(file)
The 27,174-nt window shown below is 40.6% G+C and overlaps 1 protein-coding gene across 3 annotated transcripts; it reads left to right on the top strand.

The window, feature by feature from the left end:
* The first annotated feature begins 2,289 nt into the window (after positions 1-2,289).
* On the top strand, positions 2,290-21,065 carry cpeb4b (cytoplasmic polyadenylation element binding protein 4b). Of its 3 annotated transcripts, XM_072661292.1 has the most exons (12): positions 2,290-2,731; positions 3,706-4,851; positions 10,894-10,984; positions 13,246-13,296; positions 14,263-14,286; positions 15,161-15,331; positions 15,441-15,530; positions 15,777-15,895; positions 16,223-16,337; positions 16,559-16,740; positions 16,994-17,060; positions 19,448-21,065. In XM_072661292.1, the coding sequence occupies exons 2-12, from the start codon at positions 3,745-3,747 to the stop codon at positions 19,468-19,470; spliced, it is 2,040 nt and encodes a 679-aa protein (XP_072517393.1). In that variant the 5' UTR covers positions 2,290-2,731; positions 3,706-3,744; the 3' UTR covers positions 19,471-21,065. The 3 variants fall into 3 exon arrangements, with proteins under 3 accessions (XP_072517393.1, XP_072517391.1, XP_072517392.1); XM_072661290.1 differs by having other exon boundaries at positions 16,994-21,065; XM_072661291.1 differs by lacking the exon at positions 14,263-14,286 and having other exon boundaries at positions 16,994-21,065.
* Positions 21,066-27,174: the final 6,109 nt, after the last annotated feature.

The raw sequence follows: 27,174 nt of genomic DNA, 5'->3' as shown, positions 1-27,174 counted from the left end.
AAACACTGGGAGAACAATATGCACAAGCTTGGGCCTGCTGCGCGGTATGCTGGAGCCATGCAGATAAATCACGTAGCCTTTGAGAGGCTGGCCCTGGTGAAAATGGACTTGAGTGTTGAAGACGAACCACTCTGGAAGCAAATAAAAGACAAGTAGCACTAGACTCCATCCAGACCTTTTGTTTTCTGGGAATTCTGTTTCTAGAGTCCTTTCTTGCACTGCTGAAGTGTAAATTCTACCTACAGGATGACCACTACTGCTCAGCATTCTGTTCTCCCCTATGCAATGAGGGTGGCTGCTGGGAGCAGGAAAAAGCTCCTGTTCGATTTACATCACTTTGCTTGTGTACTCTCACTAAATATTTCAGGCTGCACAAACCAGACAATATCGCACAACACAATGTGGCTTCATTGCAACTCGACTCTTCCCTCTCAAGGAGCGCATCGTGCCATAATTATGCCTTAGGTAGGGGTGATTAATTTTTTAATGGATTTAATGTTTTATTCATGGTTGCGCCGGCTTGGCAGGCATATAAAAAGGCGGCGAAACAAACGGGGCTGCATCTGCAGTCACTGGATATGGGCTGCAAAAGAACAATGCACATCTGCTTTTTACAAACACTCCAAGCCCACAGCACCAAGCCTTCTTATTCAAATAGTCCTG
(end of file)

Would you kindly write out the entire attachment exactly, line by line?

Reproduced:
The 27,174-nt window shown below is 40.6% G+C and overlaps 1 protein-coding gene across 3 annotated transcripts; it reads left to right on the top strand.

The window, feature by feature from the left end:
* The first annotated feature begins 2,289 nt into the window (after positions 1-2,289).
* On the top strand, positions 2,290-21,065 carry cpeb4b (cytoplasmic polyadenylation element binding protein 4b). Of its 3 annotated transcripts, XM_072661292.1 has the most exons (12): positions 2,290-2,731; positions 3,706-4,851; positions 10,894-10,984; positions 13,246-13,296; positions 14,263-14,286; positions 15,161-15,331; positions 15,441-15,530; positions 15,777-15,895; positions 16,223-16,337; positions 16,559-16,740; positions 16,994-17,060; positions 19,448-21,065. In XM_072661292.1, the coding sequence occupies exons 2-12, from the start codon at positions 3,745-3,747 to the stop codon at positions 19,468-19,470; spliced, it is 2,040 nt and encodes a 679-aa protein (XP_072517393.1). In that variant the 5' UTR covers positions 2,290-2,731; positions 3,706-3,744; the 3' UTR covers positions 19,471-21,065. The 3 variants fall into 3 exon arrangements, with proteins under 3 accessions (XP_072517393.1, XP_072517391.1, XP_072517392.1); XM_072661290.1 differs by having other exon boundaries at positions 16,994-21,065; XM_072661291.1 differs by lacking the exon at positions 14,263-14,286 and having other exon boundaries at positions 16,994-21,065.
* Positions 21,066-27,174: the final 6,109 nt, after the last annotated feature.

The raw sequence follows: 27,174 nt of genomic DNA, 5'->3' as shown, positions 1-27,174 counted from the left end.
AAACACTGGGAGAACAATATGCACAAGCTTGGGCCTGCTGCGCGGTATGCTGGAGCCATGCAGATAAATCACGTAGCCTTTGAGAGGCTGGCCCTGGTGAAAATGGACTTGAGTGTTGAAGACGAACCACTCTGGAAGCAAATAAAAGACAAGTAGCACTAGACTCCATCCAGACCTTTTGTTTTCTGGGAATTCTGTTTCTAGAGTCCTTTCTTGCACTGCTGAAGTGTAAATTCTACCTACAGGATGACCACTACTGCTCAGCATTCTGTTCTCCCCTATGCAATGAGGGTGGCTGCTGGGAGCAGGAAAAAGCTCCTGTTCGATTTACATCACTTTGCTTGTGTACTCTCACTAAATATTTCAGGCTGCACAAACCAGACAATATCGCACAACACAATGTGGCTTCATTGCAACTCGACTCTTCCCTCTCAAGGAGCGCATCGTGCCATAATTATGCCTTAGGTAGGGGTGATTAATTTTTTAATGGATTTAATGTTTTATTCATGGTTGCGCCGGCTTGGCAGGCATATAAAAAGGCGGCGAAACAAACGGGGCTGCATCTGCAGTCACTGGATATGGGCTGCAAAAGAACAATGCACATCTGCTTTTTACAAACACTCCAAGCCCACAGCACCAAGCCTTCTTATTCAAATAGTCCTG